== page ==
Kent Knudson: How Grocers Can Succeed Against Hard Discounters



Over the next five years, hard discounters in the US are expected to grow five times faster than traditional grocery stores. Kent Knudson, a partner with Bain's Retail practice, shares five rules that incumbent grocers can follow to successfully compete.

Read the Bain Brief: Getting Ready to Battle Grocery's Hard Discounters

Read the transcript below.

KENT KNUDSON: Hard discounters like Aldi and Lidl will continue to grow aggressively in the US over the next five years. We believe their annual growth rate will be in the range of 8% to 10%, which is about five times faster than the growth of traditional grocery.

We believe a number of incumbent grocers are ill-prepared to deal with the increased threat from hard discounter growth, in part, because they continue to believe in a number of myths about the hard discount customer. For example, they believe that the [hard discount customer] is low income or they believe that their own customers are either too loyal or disinterested in private label products and, therefore, will not try the hard discounter.

Bain recently completed a study of 2,800 consumers in the US grocery market and it shows a different reality. Today, the income profile of the Aldi shopper is similar to that of a traditional [grocery shopper]. 85% of consumers are interested in private label products and already use them, and that penetration will increase. And 70% of consumers are interested in trying Lidl when Lidl opens stores in their area.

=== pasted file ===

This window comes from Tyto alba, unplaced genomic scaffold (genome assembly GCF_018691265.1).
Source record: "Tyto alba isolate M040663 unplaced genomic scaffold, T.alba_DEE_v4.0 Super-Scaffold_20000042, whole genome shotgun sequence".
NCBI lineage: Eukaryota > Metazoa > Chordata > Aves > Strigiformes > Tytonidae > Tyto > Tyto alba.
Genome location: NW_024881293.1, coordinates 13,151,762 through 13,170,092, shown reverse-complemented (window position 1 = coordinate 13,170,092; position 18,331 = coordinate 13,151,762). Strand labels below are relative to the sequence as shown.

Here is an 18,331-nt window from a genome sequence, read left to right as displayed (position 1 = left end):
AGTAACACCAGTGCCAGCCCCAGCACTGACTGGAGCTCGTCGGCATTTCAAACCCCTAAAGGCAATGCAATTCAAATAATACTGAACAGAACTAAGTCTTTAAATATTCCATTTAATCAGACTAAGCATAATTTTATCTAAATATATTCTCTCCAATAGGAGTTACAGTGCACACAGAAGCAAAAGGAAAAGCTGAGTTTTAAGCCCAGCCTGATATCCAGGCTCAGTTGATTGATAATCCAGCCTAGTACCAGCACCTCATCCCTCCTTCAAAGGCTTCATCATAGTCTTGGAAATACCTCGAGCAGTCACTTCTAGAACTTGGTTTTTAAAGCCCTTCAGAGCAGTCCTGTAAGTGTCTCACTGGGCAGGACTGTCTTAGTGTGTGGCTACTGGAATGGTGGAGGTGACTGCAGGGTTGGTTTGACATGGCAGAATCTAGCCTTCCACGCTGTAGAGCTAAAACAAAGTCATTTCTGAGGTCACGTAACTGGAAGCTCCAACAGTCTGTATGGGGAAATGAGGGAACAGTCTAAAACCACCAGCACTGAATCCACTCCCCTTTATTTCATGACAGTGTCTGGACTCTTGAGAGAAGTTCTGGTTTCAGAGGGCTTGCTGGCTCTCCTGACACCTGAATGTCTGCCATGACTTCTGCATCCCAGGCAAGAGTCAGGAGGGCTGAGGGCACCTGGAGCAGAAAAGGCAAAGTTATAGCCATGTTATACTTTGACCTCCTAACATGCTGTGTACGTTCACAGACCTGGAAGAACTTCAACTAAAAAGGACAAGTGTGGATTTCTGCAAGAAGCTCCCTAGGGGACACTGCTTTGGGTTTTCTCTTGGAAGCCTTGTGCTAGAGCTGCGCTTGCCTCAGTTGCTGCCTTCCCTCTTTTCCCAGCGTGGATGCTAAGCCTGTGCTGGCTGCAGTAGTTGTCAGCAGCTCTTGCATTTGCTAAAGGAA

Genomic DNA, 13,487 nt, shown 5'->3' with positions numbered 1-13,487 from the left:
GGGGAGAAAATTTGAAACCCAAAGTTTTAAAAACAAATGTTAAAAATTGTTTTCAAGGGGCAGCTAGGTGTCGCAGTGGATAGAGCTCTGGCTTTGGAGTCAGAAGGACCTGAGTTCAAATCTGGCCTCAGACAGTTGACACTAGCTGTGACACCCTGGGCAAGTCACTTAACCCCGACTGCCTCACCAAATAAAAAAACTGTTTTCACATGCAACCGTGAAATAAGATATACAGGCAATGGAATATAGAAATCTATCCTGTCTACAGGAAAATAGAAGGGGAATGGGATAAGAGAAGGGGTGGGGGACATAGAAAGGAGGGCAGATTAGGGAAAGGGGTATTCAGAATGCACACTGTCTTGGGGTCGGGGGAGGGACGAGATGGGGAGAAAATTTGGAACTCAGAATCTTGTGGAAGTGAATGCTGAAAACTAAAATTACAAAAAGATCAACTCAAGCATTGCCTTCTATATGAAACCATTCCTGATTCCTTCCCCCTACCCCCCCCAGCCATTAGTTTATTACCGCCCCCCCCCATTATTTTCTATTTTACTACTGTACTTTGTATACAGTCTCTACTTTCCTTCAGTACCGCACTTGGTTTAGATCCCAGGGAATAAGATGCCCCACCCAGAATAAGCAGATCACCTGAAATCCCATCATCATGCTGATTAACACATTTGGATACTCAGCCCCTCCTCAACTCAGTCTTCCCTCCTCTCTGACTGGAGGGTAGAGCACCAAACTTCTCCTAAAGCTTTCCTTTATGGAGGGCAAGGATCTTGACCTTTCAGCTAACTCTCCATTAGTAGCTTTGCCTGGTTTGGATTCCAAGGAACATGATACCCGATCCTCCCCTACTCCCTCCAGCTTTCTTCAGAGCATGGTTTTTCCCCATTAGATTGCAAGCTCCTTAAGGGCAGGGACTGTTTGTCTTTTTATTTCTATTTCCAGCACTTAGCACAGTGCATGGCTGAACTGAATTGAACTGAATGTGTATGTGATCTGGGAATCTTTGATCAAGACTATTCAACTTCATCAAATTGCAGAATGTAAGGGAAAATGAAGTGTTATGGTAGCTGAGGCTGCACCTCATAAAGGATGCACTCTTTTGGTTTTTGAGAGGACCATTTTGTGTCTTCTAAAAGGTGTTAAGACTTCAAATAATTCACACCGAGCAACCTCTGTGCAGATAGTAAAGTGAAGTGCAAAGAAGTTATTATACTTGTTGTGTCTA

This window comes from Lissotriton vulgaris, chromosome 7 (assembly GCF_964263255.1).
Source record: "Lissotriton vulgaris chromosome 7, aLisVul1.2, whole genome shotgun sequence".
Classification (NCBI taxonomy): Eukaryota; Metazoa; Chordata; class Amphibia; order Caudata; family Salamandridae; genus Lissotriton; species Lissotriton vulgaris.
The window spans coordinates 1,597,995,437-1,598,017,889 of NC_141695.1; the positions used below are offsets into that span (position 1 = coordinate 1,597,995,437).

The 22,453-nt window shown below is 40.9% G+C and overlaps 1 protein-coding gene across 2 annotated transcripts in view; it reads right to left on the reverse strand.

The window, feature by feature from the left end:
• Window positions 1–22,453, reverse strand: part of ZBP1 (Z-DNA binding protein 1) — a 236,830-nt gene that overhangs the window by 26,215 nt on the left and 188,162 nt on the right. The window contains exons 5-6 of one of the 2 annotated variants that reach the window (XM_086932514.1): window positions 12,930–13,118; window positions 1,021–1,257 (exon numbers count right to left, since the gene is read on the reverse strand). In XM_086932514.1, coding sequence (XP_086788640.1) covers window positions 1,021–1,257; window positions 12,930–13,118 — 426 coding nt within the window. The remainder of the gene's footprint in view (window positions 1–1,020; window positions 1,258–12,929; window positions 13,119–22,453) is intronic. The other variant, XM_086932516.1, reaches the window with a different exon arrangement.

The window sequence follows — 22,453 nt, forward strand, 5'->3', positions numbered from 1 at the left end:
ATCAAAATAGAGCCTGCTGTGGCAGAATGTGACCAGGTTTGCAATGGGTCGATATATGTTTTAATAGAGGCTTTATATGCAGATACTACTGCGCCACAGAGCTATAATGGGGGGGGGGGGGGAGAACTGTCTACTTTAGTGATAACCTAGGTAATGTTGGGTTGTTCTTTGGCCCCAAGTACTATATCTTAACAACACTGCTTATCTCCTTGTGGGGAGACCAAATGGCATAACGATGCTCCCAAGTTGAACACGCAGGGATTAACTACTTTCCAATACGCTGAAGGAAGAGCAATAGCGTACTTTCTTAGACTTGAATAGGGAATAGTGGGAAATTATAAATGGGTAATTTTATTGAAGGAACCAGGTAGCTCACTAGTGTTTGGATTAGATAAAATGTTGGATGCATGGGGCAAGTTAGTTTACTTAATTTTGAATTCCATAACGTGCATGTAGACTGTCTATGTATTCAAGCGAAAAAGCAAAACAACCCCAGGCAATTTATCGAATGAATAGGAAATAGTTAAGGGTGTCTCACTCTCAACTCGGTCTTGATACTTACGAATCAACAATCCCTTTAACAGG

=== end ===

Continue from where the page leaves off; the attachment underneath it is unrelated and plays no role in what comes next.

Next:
We believe that many incumbent grocers will seek to compete with hard discounters on price, and while price reduction is likely an important part of a competitive strategy, we do not believe it's sufficient to win in an increased hard discounter environment. We believe there are five rules that incumbent grocers must follow in order to succeed in their efforts to compete against Aldi and Lidl.

One, they need to transform their cost structure in order to generate dollars that they can invest in other parts of their business. Two, they need to double down on their private label offering. Three, they need to invest in their fresh food quality to maintain differentiation versus hard discounters. Four, they need to look at becoming more convenient, either through digital options or potentially store growth. And five, they need to use advanced analytics to both improve their assortment and to better understand their customers.

We believe that the grocers who pursue these rules will ultimately be the ones that are successful, not only in maintaining their share against hard discounters, but stealing it from their weaker competitors.

Read the Bain Brief: Getting Ready to Battle Grocery's Hard Discounters